Not off to a good start

I received these two catalogs earlier this year, one addressed to me, one to one of my seed names.

My first reaction to this company as catalog marketing mavens was not good, since I considered the cover test they were conducting to be a classic example of a test that makes no difference.  What does it prove? How do you act on this in the future if the one on the left does better than the one on the right? I am certain that the creative director at NatureBox could explain in painful detail the difference between these two covers, and how each resonates to a different type of person. But, come on…to the average consumer, there’s no difference here, so stop doing stupid tests like this.

Don’t Tell Me About Your Grass Seed, Tell Me About My Lawn

Oh God, no! Right on page 2 – the most valuable page in the catalog – they have a President’s letter, Actually, it’s worse than that – it’s a letter from Travis, the Director of Sourcing and Innovation. Travis tells us how he likes to “discover and develop new and unique flavors”. The focus of the copy is all about NatureBox and Travis, and nothing about you, the consumer. Plus, there is no mention anywhere in the letter that this is a membership offer – oh, why be so sneaky? If you are going to waste space with a letter, don’t you think that’s the place to tell the consumer the part of about the $50, but then also explain that you get a $50 credit applied towards purchases? That’s kind of basic customer service courtesy. (The only reference to the membership is on page 27 – one lonely line of copy that says “join today – NatureBox is only $5 per month, which is credited towards your purchases”).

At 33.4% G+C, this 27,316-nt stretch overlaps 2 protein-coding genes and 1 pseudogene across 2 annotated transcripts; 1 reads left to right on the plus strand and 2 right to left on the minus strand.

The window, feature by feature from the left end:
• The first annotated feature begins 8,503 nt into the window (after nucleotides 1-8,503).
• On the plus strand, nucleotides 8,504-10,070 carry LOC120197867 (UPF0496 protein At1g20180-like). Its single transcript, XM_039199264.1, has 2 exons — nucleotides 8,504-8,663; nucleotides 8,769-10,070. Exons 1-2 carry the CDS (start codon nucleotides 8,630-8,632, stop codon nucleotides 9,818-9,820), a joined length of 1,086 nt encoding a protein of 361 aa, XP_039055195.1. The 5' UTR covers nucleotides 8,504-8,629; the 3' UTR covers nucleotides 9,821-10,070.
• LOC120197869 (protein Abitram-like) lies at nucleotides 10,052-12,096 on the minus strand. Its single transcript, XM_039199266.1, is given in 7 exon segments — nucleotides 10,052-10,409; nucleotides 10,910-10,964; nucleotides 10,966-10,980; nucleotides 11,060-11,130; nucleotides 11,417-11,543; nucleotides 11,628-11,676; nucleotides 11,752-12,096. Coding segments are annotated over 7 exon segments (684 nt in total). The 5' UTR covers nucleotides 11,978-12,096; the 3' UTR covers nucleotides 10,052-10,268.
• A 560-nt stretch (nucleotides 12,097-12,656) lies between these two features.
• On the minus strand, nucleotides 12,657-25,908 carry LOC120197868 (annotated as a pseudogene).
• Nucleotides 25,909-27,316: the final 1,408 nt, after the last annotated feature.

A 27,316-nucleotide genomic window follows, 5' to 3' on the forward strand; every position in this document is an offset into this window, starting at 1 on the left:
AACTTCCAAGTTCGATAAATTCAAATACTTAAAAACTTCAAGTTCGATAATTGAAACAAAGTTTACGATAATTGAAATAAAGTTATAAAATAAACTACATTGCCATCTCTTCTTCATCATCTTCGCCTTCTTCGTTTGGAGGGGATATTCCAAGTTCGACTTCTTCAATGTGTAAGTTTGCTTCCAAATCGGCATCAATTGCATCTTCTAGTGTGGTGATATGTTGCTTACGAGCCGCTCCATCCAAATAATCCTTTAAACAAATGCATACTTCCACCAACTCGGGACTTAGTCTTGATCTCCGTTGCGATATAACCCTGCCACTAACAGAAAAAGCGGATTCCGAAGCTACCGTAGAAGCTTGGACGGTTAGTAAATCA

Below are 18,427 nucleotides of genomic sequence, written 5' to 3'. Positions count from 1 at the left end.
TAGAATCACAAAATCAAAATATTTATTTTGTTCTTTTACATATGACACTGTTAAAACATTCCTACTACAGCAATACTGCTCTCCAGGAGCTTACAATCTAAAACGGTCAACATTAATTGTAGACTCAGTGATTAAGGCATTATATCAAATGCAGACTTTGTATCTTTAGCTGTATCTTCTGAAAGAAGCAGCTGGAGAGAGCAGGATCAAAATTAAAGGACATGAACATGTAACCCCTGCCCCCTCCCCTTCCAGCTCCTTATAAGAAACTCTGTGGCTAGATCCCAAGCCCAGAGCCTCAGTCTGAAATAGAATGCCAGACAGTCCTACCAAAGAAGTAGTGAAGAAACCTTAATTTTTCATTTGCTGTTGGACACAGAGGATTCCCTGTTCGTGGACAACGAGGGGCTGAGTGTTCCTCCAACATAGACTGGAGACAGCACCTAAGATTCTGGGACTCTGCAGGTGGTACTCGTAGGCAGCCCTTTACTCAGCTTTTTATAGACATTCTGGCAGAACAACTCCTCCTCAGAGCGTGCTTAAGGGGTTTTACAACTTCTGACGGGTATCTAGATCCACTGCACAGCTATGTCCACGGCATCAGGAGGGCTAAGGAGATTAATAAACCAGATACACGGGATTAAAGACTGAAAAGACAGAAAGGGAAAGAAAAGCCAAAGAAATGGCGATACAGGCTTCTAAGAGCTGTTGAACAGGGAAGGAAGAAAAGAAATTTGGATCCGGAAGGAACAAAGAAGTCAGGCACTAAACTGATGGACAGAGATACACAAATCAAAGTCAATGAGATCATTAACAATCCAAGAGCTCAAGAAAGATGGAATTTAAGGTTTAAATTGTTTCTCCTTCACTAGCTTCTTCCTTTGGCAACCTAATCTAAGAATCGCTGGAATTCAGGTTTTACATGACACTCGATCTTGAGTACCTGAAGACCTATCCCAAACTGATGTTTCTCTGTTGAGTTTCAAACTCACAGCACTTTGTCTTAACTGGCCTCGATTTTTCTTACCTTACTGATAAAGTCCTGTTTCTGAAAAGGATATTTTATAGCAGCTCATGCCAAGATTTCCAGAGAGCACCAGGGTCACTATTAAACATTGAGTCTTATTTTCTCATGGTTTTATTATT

Between the cover and page 2, these guys are failing two of my basic rules of catalog creative, which are no dumb cover tests, and no president’s letters.

However, page 3 gets us back track, because they show their eight top snacks. That’s good merchandising – show the best stuff up front, and tell me it is your best stuff.

But, the copy, which is tiny (can’t be more than 3 point font), never tells how much you get. Do I get a bag of each snack, a box, 2 ounces, 10 ounces – what? Maybe you get the amount of product shown in the photo? That isn’t clear if that is what I get. Further on in the catalog, on the “nuts” page, each sampling of nuts is listed as 8 oz., so their labeling/merchandising is inconsistent.

However, go to their website, and it is a different story. Each product description lists in detail the serving portion.

Below is their center spread – which does no selling. Oddly, it shows 11 icons, which you can use to “shop our catalog using these filters”. But again, these “filter icons” appear sporadically through the catalog, and not on every page or product, so how do you use them to shop the catalog?

Finally – this is their exit spread (below), with again, no selling.